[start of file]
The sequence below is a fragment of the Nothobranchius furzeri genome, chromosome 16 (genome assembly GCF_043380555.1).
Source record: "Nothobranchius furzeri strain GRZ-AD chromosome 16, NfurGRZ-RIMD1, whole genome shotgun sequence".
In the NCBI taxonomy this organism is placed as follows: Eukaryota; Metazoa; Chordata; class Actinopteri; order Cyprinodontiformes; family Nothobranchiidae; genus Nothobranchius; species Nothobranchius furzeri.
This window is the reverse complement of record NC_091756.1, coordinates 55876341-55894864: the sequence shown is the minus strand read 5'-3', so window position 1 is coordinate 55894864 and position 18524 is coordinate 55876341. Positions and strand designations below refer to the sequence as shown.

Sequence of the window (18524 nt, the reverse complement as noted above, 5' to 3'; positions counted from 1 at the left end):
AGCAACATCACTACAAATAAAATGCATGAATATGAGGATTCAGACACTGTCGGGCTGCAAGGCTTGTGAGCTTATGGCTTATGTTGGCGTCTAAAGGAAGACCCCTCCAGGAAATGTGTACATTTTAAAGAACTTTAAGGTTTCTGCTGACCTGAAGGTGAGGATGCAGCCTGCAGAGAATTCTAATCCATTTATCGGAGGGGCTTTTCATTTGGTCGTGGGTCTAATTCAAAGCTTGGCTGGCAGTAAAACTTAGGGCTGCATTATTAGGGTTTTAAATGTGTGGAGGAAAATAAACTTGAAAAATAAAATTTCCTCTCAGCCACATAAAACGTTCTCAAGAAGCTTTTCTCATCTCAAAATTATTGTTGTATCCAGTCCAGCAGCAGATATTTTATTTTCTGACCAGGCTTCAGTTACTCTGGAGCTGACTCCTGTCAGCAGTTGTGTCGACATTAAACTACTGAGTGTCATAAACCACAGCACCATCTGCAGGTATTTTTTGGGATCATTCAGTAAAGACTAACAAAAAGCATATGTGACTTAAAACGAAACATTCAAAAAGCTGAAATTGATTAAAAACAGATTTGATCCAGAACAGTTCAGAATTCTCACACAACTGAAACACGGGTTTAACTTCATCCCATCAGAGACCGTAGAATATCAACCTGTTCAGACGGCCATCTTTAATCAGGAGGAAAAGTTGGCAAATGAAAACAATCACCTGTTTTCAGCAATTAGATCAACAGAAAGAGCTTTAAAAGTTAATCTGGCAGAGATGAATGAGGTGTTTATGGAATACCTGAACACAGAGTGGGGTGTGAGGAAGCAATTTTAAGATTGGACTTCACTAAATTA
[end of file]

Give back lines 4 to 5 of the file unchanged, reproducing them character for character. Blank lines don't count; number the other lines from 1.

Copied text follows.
This window is the reverse complement of record NC_091756.1, coordinates 55876341-55894864: the sequence shown is the minus strand read 5'-3', so window position 1 is coordinate 55894864 and position 18524 is coordinate 55876341. Positions and strand designations below refer to the sequence as shown.

Sequence of the window (18524 nt, the reverse complement as noted above, 5' to 3'; positions counted from 1 at the left end):